Located about midway on the South Carolina coast, the city of Charleston lies on a peninsula flanked by the Cooper and Ashley Rivers, which flow into the Atlantic. The first shots of the Civil War were fired at Fort Sumter, which still stands as a national monument open to the public. Sometimes referred to as the “Holy City”—either for its numerous spires or early tolerance for religion, depending which local you ask—Charleston still brims with the old-time charm and character that has made it one of the most celebrated destinations for visitors around the world. Winters are practically nonexistent and summers more tolerable than in other southern cities, although the humidity seems ever present.
THE CITY’S CULTURE
Known for both its Southern sophistication and slow-paced lifestyle, Charleston has received accolades from several major publications for being one of the country’s friendliest cities. The many pineapples depicted around town—most famously as the fountain in Waterfront Park—are traditional symbols of the city’s hospitality. Theater plays a key role in local culture, and residents are proud to tell visitors that George Gershwin worked on his folk opera Porgy and Bess, set in Charleston, while staying on nearby Folly Island. A vibrant restaurant and bar scene makes this a foodie’s paradise, particularly for those looking for gourmet burgers, top-shelf cocktails, and lowcountry cuisine.
The unspoiled shores of Sullivan’s Island and Isle of Palms offer two of the more popular beaches in the area, and year-round warm weather means golf and tennis season never have to end. Within town, horse-drawn carriages offer a quaint way to explore the city’s cobblestoned streets. Civil War buffs could spend hours at the Fort Sumter monument, which consists of the eponymous fort, an education center, and Fort Moultrie, located on Sullivan’s Island. The annual Spoleto Festival USA, a counterpart to the Festival dei Due Mundi in Italy, is one of the country’s most prominent performing arts events, lasting more than two weeks each spring.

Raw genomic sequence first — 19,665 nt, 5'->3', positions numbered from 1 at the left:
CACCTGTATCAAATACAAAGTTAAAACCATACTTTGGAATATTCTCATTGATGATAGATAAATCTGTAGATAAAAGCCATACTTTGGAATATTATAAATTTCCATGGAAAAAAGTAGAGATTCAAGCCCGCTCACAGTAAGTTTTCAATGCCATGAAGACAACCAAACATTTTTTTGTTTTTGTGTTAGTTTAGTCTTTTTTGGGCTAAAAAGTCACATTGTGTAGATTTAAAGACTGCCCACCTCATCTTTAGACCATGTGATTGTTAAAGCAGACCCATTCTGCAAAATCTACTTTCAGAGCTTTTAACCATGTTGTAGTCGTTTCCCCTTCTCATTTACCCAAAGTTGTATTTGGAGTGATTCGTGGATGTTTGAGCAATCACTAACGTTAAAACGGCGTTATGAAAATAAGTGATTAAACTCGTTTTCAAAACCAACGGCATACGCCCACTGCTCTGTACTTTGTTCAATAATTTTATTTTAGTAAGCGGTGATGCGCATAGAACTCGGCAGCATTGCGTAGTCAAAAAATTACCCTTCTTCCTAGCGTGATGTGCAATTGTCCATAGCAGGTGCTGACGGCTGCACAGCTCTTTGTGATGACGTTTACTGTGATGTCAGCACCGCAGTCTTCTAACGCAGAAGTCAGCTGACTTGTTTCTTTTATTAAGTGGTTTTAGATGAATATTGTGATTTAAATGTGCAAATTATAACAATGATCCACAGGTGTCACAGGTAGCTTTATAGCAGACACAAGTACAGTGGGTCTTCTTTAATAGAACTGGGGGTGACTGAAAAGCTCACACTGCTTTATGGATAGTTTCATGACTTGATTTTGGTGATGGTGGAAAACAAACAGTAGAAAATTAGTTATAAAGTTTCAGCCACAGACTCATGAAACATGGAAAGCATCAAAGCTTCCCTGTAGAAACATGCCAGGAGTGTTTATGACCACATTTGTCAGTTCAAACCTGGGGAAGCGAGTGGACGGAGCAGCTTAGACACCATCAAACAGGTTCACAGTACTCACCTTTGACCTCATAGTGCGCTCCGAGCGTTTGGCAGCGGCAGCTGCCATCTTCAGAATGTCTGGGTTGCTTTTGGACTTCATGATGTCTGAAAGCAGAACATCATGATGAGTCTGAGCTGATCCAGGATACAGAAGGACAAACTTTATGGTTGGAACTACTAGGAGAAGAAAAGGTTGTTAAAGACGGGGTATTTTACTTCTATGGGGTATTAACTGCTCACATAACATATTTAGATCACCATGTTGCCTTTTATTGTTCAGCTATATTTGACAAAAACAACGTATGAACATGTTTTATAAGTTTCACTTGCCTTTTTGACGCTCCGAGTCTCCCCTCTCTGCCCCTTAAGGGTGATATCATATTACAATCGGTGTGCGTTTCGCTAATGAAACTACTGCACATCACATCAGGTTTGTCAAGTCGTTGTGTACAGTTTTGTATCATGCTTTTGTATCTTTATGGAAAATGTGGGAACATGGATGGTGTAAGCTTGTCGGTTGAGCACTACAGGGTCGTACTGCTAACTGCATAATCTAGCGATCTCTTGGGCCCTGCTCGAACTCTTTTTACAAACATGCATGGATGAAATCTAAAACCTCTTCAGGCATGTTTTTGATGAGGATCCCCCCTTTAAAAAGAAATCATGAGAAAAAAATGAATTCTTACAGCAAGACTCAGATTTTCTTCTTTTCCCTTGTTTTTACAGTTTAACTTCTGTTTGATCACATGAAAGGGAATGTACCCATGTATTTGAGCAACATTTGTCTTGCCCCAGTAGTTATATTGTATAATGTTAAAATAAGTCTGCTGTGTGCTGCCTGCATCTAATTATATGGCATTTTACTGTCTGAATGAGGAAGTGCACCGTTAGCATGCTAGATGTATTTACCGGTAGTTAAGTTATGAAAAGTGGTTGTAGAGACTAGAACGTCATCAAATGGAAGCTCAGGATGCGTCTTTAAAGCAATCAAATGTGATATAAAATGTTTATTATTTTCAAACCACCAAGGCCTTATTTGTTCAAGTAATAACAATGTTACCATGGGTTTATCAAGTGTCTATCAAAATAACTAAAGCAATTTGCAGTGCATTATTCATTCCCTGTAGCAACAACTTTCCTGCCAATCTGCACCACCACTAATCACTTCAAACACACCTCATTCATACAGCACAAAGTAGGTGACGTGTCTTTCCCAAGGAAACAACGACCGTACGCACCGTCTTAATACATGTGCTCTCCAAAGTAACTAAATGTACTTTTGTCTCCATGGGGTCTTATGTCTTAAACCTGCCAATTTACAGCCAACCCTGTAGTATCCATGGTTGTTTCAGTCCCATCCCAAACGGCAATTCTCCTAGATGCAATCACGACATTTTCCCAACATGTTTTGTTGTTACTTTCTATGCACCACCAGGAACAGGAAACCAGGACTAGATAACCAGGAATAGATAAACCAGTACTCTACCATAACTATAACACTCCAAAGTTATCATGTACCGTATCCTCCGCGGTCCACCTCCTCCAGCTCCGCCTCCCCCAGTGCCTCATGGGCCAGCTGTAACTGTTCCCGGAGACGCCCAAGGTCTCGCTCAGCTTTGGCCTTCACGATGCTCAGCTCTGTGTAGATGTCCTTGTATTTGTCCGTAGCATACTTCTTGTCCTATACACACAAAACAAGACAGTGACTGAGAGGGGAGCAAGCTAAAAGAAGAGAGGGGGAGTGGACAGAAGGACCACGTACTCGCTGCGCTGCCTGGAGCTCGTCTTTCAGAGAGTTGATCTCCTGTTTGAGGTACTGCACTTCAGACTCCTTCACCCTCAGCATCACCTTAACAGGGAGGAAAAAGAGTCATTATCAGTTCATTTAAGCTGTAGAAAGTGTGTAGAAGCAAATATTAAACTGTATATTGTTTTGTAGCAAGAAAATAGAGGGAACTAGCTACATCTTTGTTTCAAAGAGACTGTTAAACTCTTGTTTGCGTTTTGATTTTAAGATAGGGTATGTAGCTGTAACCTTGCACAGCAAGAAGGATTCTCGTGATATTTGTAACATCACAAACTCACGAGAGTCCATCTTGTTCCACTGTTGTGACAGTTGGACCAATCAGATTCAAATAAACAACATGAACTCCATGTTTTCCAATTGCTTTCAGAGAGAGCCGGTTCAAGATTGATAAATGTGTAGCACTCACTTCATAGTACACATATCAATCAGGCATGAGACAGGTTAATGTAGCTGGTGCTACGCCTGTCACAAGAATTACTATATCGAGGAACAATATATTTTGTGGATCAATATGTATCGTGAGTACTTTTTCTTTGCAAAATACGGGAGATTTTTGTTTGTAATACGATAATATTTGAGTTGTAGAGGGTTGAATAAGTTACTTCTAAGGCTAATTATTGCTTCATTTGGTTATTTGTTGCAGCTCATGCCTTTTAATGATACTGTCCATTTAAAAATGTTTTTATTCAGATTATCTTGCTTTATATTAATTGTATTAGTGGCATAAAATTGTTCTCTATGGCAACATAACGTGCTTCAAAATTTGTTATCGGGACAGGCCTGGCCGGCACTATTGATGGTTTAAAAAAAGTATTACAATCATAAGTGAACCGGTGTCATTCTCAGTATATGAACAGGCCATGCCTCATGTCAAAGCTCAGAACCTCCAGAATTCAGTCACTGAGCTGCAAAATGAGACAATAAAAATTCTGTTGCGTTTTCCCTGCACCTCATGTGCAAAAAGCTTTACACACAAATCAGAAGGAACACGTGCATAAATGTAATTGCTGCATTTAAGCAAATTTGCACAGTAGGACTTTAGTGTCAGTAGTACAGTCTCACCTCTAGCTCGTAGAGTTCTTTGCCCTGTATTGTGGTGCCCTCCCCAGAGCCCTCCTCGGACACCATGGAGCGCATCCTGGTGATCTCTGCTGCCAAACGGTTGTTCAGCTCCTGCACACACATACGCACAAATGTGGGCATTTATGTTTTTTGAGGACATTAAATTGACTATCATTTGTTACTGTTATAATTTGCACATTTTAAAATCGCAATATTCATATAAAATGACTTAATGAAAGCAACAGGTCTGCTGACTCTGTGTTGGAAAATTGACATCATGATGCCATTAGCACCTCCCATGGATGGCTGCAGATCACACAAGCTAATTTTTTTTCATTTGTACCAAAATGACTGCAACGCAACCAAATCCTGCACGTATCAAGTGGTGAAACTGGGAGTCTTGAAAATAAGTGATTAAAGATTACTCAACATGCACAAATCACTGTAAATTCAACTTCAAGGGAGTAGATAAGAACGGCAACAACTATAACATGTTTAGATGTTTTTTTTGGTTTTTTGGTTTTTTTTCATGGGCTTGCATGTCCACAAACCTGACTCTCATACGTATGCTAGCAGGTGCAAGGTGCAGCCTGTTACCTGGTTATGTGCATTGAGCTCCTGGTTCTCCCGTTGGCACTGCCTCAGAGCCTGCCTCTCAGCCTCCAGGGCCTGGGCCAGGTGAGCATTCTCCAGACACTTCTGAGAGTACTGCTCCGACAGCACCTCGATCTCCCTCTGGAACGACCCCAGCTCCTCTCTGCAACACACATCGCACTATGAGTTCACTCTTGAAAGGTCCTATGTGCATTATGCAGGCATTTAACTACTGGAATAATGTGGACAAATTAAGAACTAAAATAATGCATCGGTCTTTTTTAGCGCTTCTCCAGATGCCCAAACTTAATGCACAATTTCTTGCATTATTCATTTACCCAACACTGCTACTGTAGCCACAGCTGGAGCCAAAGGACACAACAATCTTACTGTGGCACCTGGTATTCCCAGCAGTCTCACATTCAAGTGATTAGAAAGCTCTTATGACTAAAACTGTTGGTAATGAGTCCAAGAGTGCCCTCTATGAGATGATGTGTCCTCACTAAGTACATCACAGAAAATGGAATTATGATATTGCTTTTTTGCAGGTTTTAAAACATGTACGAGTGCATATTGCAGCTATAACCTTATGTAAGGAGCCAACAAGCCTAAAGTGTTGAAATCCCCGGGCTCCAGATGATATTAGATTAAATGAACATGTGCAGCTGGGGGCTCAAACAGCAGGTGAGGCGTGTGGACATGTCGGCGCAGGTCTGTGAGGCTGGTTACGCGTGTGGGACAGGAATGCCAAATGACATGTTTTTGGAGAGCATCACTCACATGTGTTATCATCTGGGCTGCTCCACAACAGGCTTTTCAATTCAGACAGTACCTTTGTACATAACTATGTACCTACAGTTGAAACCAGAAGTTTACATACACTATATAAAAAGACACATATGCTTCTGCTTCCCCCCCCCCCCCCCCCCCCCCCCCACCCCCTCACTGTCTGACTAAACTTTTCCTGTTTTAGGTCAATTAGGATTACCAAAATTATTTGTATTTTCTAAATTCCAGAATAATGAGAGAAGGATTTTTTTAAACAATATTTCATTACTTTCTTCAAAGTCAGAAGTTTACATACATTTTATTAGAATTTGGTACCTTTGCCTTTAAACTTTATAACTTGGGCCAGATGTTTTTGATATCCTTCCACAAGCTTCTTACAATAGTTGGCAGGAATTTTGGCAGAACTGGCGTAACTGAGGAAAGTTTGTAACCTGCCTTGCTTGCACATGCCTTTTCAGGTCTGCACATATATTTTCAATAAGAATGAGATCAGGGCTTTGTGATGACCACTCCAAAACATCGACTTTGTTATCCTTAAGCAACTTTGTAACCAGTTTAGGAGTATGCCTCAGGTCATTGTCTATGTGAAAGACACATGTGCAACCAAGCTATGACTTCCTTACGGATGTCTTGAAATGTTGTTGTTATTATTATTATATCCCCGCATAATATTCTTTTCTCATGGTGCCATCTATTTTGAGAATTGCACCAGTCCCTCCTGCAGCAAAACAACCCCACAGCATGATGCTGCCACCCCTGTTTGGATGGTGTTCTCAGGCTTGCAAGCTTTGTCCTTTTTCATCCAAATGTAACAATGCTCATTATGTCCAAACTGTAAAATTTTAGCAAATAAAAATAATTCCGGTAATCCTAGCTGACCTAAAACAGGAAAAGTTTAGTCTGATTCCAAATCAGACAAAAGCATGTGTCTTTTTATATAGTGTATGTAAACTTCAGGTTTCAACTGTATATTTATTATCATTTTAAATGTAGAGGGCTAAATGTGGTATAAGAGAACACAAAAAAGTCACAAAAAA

WHERE TO EXPLORE
The French Quarter contains the historic Dock Street Theatre—built on the site of the original building of the same name, which was the first theater in the entire country—as well as a variety of art galleries and some of the city’s best-preserved architecture. More than 700 historic buildings, including numerous Victorian homes, dot the map of downtown Summerville, which each spring lives up to its nickname of the “Flower Town in the Pines” when thousands of blossoms burst forth with color. Folly Beach is known as one of the best surfing spots on the East Coast, while nearby Kiawah Island offers additional golfing options and family-friendly beaches.